From 11:00PM PDT on Friday, July 1 until 5:00AM PDT on Saturday, July 2, the Shmoop engineering elves will be making tweaks and improvements to the site. That means Shmoop will be unavailable for use during that time. Thanks for your patience!
We have changed our privacy policy. In addition, we use cookies on our website for various purposes. By continuing on our website, you consent to our use of cookies. You can learn about our practices by reading our privacy policy.
© 2016 Shmoop University, Inc. All rights reserved.
Siddhartha

Siddhartha

  

by Hermann Hesse

Siddhartha Theme of Love

Love is tricky in Siddhartha. On one hand, Siddhartha’s worldly love for his son presents the most formidable challenge to his spiritual progression in the novel, so love is bad. On the other hand, it is only when Siddhartha is able to appreciate his love-pains as love for the entire world that he reaches enlightenment.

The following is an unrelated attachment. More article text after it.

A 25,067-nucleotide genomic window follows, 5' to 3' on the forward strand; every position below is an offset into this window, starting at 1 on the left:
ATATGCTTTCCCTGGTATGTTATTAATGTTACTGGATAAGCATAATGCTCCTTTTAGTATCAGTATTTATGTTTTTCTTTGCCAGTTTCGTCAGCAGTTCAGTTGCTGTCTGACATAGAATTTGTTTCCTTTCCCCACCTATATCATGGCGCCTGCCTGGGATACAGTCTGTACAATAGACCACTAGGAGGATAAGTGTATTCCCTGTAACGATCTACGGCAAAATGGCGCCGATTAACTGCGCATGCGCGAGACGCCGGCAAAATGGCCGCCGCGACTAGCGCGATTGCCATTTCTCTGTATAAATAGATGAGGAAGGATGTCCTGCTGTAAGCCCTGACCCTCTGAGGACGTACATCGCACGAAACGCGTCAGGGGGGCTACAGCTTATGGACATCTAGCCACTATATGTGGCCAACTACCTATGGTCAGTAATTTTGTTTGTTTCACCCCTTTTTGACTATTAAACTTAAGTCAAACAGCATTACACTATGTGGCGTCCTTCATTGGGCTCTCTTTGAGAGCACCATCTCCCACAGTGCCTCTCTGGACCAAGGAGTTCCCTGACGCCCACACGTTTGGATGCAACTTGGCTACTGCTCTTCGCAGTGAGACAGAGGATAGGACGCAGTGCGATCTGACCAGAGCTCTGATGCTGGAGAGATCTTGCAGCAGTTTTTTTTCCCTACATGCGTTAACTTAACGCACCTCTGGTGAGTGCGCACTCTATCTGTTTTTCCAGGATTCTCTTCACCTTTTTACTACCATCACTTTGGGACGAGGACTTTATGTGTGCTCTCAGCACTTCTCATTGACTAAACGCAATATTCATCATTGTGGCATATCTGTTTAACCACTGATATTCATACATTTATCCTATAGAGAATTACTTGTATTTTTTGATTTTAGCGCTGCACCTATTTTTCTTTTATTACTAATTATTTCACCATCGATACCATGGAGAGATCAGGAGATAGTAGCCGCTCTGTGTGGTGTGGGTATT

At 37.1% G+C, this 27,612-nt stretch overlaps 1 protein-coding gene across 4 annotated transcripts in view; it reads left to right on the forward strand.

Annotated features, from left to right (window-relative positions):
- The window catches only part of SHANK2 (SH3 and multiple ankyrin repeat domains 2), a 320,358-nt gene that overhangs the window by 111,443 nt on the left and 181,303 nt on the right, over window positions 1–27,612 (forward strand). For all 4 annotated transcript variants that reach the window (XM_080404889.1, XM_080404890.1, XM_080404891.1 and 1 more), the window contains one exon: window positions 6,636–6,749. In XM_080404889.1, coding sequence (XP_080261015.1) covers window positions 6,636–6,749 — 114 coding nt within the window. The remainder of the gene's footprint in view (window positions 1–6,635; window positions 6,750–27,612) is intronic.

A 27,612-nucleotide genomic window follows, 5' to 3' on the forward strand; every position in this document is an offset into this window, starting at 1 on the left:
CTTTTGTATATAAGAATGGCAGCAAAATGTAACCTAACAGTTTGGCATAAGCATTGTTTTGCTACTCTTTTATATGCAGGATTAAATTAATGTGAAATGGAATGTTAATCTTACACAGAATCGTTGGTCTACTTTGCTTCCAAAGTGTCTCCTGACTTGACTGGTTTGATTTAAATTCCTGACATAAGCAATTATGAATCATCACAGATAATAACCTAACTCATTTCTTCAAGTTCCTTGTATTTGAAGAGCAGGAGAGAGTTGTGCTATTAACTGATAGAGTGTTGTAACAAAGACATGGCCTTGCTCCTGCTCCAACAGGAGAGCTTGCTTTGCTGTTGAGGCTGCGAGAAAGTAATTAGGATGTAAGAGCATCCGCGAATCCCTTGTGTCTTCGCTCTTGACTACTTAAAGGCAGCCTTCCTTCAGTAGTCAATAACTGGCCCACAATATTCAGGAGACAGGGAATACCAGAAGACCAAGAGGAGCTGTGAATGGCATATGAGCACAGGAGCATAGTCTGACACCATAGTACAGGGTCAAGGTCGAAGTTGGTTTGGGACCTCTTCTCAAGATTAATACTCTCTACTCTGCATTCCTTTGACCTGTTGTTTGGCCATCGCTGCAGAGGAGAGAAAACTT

Furthermore, once he reaches enlightenment, Siddhartha is best able to describe the experience as a profound feeling of love for everything around him. Okay, we think we get it now—universal love is the end goal, while narrow, individualistic love is an obstacle to true enlightenment.

Questions About Love

  1. Whom does Siddhartha love? Who loves Siddhartha?
  2. What is the relationship between love and enlightenment? Is love a necessary component of enlightenment?
  3. Why does Siddhartha say that he and Kamala are incapable of love? Are they truly incapable of love, or was Siddhartha just saying that?

Chew on This

Try on an opinion or two, start a debate, or play the devil’s advocate.

Siddhartha’s increasing ability to love over the course of the novel parallels and informs his growing spiritual awakening.

People who Shmooped this also Shmooped...

Advertisement